Intracellular amyloid-β (Aβ) accumulation is a key feature of early Alzheimer's disease and precedes the appearance of Aβ in extracellular plaques. Aβ is generated through proteolytic processing of amyloid precursor protein (APP), but the intracellular site of Aβ production is unclear. APP has been localized to multivesicular bodies (MVBs) where sorting of APP onto intraluminal vesicles (ILVs) could promote amyloidogenic processing, or reduce Aβ production or accumulation by sorting APP and processing products to lysosomes for degradation. Here, we show that APP localizes to the ILVs of a subset of MVBs that also traffic EGF receptor (EGFR), and that it is delivered to lysosomes for degradation. Depletion of the endosomal sorting complexes required for transport (ESCRT) components, Hrs (also known as Hgs) or Tsg101, inhibited targeting of APP to ILVs and the subsequent delivery to lysosomes, and led to increased intracellular Aβ accumulation. This was accompanied by dramatically decreased Aβ secretion. Thus, the early ESCRT machinery has a dual role in limiting intracellular Aβ accumulation through targeting of APP and processing products to the lysosome for degradation, and promoting Aβ secretion.
Alzheimer's disease is characterized by progressive loss of memory and cognitive function, and histologically characterized by neuronal loss, extracellular amyloid plaques, dystrophic neurites and neurofibrillary tangles of hyperphosphorylated Tau (Glenner, 1989; Goedert et al., 1988; Selkoe et al., 1986). Plaques are extracellular aggregates of Aβ peptides (Glenner and Wong, 1984) generated by sequential proteolysis of APP by β-site APP cleaving enzyme 1 (BACE1) and the γ-secretase complex. APP can alternatively be processed by α-secretase, which cleaves within the Aβ sequence, precluding Aβ formation.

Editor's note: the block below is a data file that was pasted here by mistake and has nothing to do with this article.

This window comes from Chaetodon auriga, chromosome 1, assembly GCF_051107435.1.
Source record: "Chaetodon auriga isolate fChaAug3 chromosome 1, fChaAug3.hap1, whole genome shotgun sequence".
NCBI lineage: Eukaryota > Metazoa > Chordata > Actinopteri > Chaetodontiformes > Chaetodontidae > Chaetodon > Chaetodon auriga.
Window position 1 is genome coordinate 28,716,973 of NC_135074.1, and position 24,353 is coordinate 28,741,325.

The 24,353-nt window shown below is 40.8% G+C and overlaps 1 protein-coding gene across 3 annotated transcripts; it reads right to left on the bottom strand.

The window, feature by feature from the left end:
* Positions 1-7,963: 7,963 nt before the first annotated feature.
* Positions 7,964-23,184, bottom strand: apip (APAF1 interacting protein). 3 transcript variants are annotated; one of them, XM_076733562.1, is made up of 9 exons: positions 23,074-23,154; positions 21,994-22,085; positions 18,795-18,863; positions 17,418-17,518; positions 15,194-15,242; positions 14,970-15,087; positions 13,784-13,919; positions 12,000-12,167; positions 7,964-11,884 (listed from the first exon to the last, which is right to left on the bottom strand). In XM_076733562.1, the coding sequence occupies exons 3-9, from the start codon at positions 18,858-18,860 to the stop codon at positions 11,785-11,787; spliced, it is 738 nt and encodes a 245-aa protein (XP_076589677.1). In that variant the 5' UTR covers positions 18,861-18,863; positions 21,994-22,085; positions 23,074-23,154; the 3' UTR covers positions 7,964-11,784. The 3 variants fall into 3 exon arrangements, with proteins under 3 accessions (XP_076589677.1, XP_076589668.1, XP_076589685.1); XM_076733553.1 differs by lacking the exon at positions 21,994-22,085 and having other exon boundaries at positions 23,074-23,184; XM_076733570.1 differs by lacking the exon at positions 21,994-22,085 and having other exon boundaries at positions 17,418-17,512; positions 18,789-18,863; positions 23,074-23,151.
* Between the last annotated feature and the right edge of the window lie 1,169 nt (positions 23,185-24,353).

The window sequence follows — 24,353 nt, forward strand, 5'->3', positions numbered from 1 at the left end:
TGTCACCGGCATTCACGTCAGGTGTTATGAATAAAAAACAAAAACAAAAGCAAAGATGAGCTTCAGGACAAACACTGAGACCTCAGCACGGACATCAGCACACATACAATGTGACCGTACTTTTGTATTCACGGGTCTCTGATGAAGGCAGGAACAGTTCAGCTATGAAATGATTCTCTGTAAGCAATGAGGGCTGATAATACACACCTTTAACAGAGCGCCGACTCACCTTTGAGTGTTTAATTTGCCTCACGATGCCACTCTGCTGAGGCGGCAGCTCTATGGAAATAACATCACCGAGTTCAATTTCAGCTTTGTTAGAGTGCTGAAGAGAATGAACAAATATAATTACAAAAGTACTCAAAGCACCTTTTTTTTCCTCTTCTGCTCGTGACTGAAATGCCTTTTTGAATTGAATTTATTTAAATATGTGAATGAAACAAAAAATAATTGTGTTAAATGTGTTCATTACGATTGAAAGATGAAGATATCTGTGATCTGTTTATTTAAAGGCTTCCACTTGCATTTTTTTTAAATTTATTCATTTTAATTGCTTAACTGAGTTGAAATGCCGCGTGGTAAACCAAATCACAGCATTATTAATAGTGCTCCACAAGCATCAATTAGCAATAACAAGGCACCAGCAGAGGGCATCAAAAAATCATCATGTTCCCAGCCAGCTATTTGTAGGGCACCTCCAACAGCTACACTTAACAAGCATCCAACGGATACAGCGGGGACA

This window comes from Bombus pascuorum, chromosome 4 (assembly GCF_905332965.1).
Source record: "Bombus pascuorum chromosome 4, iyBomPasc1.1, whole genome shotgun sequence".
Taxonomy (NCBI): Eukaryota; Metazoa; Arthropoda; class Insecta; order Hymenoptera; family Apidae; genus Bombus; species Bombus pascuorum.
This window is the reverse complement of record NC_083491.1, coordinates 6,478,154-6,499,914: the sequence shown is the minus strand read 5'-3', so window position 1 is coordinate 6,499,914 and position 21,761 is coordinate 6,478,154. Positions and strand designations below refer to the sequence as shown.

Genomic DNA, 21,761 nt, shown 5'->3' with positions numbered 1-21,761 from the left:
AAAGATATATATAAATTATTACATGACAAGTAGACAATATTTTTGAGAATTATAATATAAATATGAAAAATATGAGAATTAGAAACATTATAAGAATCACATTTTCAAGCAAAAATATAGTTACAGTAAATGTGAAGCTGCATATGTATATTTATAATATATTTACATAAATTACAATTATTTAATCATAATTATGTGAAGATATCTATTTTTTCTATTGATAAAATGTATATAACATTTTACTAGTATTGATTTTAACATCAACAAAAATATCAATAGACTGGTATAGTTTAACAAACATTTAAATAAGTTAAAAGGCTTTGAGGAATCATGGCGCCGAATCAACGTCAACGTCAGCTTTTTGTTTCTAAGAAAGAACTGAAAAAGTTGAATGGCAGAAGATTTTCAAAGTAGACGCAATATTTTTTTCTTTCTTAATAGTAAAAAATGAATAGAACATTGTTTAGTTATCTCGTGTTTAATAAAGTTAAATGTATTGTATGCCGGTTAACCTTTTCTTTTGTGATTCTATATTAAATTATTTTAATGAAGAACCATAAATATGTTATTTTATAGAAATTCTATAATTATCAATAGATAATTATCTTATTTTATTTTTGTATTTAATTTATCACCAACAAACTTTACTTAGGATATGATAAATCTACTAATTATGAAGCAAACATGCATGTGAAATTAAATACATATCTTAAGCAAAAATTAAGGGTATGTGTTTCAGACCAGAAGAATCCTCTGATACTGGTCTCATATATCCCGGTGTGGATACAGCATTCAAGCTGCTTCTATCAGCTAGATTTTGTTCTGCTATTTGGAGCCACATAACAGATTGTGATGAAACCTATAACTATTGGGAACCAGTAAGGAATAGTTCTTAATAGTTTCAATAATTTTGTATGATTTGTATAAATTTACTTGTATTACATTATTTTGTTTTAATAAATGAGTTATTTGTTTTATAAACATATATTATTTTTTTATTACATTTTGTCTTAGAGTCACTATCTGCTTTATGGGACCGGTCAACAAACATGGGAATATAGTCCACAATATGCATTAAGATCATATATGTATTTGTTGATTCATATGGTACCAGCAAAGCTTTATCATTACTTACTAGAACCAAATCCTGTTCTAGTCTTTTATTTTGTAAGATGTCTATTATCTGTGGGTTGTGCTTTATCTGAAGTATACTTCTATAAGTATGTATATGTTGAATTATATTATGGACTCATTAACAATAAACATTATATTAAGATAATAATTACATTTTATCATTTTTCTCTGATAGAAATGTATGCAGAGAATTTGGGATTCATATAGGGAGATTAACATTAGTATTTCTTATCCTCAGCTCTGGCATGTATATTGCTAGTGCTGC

Both the trans-Golgi network (TGN) and the endolysosomal pathway contain APP, BACE1 and γ-secretase, and are proposed sites of Aβ generation. Newly synthesized APP can traffic from the TGN to endosomes either directly through binding to the adaptor AP-4 (Burgos et al., 2010) or via the plasma membrane, and can also undergo retromer-dependent recycling to the TGN (Vieira et al., 2010). APP and its processing products have been localized to multivesicular bodies (MVBs) in Alzheimer's disease brains (Takahashi et al., 2004, 2002) and cultured neurons (Morel et al., 2013). MVBs have a number of fates including fusion with the lysosome, fusion with the cell surface for the release of intraluminal vesicles (ILVs) as exosomes, fusion with autophagosomes to generate amphisomes and the biogenesis of lysosome-related organelles such as melanosomes. In pigmented cells PMEL is targeted to ILVs where it undergoes proteolytic processing to generate amyloid striations upon which melanin is deposited (Berson et al., 2001).